Wednesday, February 13, 2013

Freelancer Aspirations: Thrumbolg Extras Part I

So, Dragon issue 420 got published today, and with it the article I wrote with Tim Eagon titled "Thrumbolg, First Lord of Mag Tureah." I'll post something next week or so about the real source material for the story we told, but in the meantime wanted to give people the following visual guide.

The article includes a table of random destinations for the myriad magical portals in the underground citadel of Mag Tureah. Almost all of these are based off of real-world buildings or geography, and I thought I should do people the courtesy of showing them what we were looking at as we came up with the destinations.

A guide to the visual inspirations for the random portals in Mag Tureah:

1. A ruined castle of glass atop an earthmote, spiral staircase connecting it to the ground.

My inspiration here is the "Castle in the Air" from The Phantom Tollbooth. If you haven't read the book, it's fabulous. Go read it and then come back to read the rest of the post. I'll wait. Shouldn't take you more than an afternoon.

The mouth of a flooded cavern, the beginning
of an undersea road paved with huge stones.
2.  I've known for a long time about the Bimini Road rock formation, but until I saw the picture above, I'd forgotten about how large many of the rocks are.

3. A partially toppled circle of stone menhirs overgrown by jungle vines -- I was thinking primarily of what Stonehenge might look like in a jungle environment.

A gargantuan statue buried in desert sand up
to its monstrous head.

  4. For most of its existence, the body of the Sphinx has been buried until only the head & shoulders are visible. Start here, and swap on your monster's head of choice. (Or, take monstrous to refer to size.)

5. An abandoned dragon’s aerie perched on the lip of an active volcano. Nothing more need be said here, I think.

6. A temple to a long-dead god whose collapsed  ceiling opens to the night sky. (I'm sticking with our original phrasing here because I think it's more poetic).  I haven't been able to re-locate the picture that was the inspiration here, but any number of ruined cathedrals and monasteries could serve as a jumping-off point.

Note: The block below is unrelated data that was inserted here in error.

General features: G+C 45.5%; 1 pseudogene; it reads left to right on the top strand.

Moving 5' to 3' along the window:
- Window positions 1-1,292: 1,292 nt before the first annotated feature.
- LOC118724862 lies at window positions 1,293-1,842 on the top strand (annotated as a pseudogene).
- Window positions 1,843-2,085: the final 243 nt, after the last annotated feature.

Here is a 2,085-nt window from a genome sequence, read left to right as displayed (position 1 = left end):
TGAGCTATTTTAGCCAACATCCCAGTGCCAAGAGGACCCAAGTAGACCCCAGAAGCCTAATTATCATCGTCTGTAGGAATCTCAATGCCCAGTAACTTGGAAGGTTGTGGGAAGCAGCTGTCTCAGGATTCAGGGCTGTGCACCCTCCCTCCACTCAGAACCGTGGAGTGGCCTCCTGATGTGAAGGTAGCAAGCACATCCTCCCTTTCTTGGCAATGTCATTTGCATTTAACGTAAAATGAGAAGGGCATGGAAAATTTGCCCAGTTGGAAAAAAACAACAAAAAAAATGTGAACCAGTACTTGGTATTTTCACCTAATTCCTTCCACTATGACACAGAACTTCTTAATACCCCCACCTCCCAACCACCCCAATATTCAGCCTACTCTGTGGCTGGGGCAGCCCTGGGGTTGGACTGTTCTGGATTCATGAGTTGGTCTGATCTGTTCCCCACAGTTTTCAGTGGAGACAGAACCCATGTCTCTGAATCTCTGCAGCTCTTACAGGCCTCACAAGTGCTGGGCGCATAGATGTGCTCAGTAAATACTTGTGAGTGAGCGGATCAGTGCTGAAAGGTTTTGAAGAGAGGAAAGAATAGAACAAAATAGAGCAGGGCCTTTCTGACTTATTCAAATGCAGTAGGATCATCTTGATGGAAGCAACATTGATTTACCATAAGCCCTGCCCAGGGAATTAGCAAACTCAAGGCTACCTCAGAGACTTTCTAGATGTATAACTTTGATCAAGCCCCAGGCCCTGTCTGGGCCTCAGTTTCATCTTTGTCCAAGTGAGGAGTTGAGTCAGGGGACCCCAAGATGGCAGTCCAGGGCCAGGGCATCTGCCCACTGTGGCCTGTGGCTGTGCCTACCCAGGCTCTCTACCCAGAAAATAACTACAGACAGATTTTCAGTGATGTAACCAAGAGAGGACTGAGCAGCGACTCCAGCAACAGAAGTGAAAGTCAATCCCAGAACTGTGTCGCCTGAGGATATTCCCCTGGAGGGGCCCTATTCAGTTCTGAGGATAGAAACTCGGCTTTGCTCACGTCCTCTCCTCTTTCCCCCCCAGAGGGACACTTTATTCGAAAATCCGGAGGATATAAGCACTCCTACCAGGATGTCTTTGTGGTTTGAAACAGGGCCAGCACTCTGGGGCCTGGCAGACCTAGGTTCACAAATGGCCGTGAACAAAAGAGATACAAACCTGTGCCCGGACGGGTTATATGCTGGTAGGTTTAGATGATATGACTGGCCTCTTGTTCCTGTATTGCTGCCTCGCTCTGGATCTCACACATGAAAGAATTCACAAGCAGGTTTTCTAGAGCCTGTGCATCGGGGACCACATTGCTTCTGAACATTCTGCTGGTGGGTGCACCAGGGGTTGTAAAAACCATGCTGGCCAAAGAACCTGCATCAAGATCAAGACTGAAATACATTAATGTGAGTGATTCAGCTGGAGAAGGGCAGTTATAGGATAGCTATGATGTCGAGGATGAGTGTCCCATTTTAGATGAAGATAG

7. A forgotten chamber that opens up to the sewers of the largest city on the continent.  Like the dragon's aerie in number 5, I don't think a lot more need be said. Kudos to Spiderweb Software's "Avernum 2" as a starting point.

A tower overlooking a courtyard filled with petrified soldiers standing in neat rank.

8.  My inspiration here was the famous terracotta army, at the tomb of the first Qin emperor in China. I learned around the time we were writing this section that the army was originally painted!

A deserted priory sprawling across a rocky tidal island
 9. The image above is of Mont St. Michel in France. Until the causeway was built in the 19th century, the monastery was completely cut off from the mainland at high tide.

A crumbling observatory open to the skies above
 10. You might have seen the Caracol thanks to the major "Mayan apocalypse" phenomenon last year. I knew about it long before that, and still love this image.

A covered bridge, woven from the roots of
living trees, over a murky river.
 11. This is a real thing. The bridges take years to create, and can be found in the Khasi Hills of India.

A frozen city built on a terraced mountaintop,
with no trace of its former inhabitants.
 12. The photograph above is of Machu Picchu in Peru; we simply encased it in ice.

Freelancer Aspirations: Battlemind Basics

In the April/May 2012 pitch window for DDI, I submitted roughly a half-dozen pitches for articles. Some of them are things I may still get around to writing on my own (Vestige Pact Hexblade and psionic item sets, I'm looking at you). One of the pitches in that batch represented my most ambitious solo piece of gaming writing to date, an article for the (Class) Basics series on battleminds.

Despite some of the ridicule the class got right after its release, I have a thing for battlemind characters because I like characters who are tough. I also liked the challenge of picking the limited number of powers to deal with a plethora of situations. There are people - including a friend of mine around here - who strongly dislike psionic characters in D&D games, feeling that it mixes science fiction into their fantasy. It's an argument that I'm sympathetic to, and would probably even accept about battleminds if it weren't easy to portray one as somebody who doesn't know they're using psionic abilities.

When this article was rejected, they rightly called me out on a number of grammatical errors that I've since caught & cleaned up. The editorial team's other comments were that this article didn't excite them to play a battlemind, nor did it offer enough strategy and tactics to help play one effectively. They also felt like many of the recommendations were too obvious. It did get noted that the Basics articles are among the hardest to write.

I found it interesting that this would have been the first of the Basics articles that had no new mechanical content. I'd specifically inquired about creating a power or two that could be used as a melee basic attack without the expenditure of a power point, and was told not to.